Posted on May 14, 2009

Race and the Death Penalty: Bill by Forsyth Legislators Aims at Disparities

James Romoser, Winston-Salem Journal, May 13, 2009

Two Democratic legislators from Winston-Salem are renewing their push for a bill that would allow defendants to challenge the application of the death penalty by citing statistical racial disparities in the overall use of capital punishment.

State Reps. Larry Womble and Earline Parmon argue that their bill is a matter of basic fairness. They say that it will help prevent racial discrimination in death-penalty cases.

Opponents of the bill, including the state’s prosecutors, say that it elevates what they say are ambiguous statistics over the particular facts of a case. And they worry that it will effectively end–or severely reduce–the use of the death penalty in North Carolina.

The bill, known as the N.C. Racial Justice Act, was approved yesterday by a 6-5 vote in a judiciary committee of the N.C. House. The full House is expected to vote on it today.

The bill would allow judges to overturn a death sentence if a defendant proved, by citing statistics from previous cases, that race played a significant factor in previous applications of the death penalty–either in that particular county, in that particular prosecutorial district or in the state as a whole.

A defendant could use statistics to try to show that race was a factor either in a prosecutor’s decision to pursue the death penalty or in a jury’s decision to impose it.

A prosecutor would likewise be able to present his own statistical evidence to try to rebut the defendant’s argument.

Both sides could also present other types of evidence, including testimony from attorneys, law-enforcement officers or even jurors who might testify as to whether race may have been a factor in past death-penalty decisions.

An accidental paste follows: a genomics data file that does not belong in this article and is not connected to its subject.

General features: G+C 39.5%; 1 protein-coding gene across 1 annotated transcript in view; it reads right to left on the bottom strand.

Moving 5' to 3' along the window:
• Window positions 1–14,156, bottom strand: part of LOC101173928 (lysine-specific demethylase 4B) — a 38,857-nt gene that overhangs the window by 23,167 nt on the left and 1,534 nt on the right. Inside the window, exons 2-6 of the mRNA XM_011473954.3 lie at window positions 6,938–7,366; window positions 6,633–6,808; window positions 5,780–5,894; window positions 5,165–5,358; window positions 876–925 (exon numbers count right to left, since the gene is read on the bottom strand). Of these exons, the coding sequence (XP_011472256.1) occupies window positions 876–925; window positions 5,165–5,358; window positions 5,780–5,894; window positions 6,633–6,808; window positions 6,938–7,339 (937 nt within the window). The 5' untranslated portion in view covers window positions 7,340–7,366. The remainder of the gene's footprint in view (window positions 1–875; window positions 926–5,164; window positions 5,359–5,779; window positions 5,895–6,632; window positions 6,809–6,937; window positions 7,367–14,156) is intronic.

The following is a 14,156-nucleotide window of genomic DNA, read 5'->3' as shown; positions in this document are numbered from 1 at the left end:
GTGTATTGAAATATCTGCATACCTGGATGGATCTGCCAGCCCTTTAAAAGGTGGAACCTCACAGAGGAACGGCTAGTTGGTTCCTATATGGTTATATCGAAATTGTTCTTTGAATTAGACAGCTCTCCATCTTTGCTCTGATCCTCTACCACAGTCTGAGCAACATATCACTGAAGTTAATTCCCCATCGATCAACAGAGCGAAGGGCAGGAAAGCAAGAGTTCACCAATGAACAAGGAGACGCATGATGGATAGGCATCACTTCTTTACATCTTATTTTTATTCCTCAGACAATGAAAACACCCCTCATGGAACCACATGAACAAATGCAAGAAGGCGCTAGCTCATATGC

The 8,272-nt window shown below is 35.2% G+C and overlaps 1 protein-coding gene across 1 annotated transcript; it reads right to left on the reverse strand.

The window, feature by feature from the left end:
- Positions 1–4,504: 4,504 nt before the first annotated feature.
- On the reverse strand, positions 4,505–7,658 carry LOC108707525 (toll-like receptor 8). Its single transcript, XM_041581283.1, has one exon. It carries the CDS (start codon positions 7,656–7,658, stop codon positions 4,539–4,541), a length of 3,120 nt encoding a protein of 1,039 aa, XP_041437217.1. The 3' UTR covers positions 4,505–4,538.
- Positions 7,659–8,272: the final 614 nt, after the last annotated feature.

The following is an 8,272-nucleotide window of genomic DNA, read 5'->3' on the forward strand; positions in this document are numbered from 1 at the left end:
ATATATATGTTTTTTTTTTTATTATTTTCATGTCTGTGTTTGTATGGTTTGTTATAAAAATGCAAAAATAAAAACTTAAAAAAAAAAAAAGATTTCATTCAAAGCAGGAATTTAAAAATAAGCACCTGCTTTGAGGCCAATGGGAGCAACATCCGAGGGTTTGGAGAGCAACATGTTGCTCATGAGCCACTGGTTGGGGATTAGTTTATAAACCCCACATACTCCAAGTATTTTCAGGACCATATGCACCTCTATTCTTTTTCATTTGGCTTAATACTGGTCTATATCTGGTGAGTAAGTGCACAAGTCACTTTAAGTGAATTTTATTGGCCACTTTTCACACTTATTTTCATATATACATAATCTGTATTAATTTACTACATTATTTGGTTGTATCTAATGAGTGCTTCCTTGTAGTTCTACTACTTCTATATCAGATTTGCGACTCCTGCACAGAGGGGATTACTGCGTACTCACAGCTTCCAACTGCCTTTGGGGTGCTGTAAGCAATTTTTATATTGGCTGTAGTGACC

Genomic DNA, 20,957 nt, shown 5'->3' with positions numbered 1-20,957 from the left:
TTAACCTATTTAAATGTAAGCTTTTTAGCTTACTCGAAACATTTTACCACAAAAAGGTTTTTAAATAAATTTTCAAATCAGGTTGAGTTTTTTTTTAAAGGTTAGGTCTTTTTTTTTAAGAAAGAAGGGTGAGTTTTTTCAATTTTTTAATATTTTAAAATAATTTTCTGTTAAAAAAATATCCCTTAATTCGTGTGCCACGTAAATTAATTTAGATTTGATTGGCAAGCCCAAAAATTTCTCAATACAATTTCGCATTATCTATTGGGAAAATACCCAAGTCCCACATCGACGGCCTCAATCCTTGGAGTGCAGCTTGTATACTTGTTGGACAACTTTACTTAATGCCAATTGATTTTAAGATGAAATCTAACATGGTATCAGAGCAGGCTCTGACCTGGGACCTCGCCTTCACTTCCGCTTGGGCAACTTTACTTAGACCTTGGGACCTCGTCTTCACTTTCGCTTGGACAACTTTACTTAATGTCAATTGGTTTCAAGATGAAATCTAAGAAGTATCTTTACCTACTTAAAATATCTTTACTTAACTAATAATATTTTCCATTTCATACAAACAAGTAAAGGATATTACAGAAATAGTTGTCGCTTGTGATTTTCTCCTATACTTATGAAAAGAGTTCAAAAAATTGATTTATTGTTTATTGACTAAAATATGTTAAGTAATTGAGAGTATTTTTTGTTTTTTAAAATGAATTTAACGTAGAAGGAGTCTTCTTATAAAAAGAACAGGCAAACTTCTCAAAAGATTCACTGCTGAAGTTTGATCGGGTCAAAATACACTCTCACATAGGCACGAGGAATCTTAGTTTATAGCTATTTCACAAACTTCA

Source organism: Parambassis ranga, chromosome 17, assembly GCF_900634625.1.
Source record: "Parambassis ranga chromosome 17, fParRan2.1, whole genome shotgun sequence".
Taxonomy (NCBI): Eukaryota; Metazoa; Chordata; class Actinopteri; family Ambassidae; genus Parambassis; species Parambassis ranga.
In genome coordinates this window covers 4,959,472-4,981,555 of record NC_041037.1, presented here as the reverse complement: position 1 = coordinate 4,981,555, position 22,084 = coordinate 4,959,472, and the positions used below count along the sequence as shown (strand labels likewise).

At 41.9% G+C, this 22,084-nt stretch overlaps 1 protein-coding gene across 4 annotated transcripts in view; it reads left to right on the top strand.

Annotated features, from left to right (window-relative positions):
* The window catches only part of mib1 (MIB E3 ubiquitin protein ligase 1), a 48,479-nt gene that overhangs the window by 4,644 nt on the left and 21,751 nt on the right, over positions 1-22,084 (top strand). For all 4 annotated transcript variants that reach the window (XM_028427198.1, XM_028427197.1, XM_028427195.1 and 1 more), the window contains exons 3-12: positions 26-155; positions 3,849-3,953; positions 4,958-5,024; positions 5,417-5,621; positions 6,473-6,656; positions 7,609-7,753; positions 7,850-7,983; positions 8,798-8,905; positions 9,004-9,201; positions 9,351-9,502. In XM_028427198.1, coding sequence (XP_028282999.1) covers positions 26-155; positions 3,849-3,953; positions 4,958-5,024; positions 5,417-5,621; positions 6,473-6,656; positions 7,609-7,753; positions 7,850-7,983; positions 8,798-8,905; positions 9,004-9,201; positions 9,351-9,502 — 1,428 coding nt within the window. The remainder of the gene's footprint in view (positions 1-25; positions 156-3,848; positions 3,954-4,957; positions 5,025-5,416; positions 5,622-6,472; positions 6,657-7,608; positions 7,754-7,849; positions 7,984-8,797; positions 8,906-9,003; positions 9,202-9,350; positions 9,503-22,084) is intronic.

The push for the Racial Justice Act comes during a period of statewide reconsideration of capital punishment. Executions in North Carolina have been on hold for nearly three years because of various legal challenges. One of those challenges–involving the role of doctors in monitoring lethal injections–was settled this month by the N.C. Supreme Court.


Republicans in the judiciary committee criticized the bill. They said that there aren’t enough death sentences in individual counties or prosecutorial districts to compile meaningful statistical samples. Last year, just one person in the entire state was added to death row.


The two sides of the debate disagree on whether existing statistics demonstrate racial bias in the application of the death penalty.

For instance, blacks make up 22 percent of North Carolina’s population, but they make up 53 percent of the inmates on North Carolina’s death row. That statistic implies that blacks are vastly overrepresented on death row.

On the other hand, blacks make up 62 percent of all convicted murderers in the state’s prison system, according to statistics from the N.C. Department of Correction. Because the percentage of convicted murderers who are black is higher than the percentage of blacks who got the death penalty, those numbers could imply that blacks are underrepresented on death row.


Keith [Tom Keith, the Forsyth County district attorney] called the bill “insulting,” because he said it assumes that prosecutors are pursuing the death penalty for racial reasons.


Opponents of the death penalty have long argued that it is much more likely to be imposed in cases in which the defendant is black or the victim is white.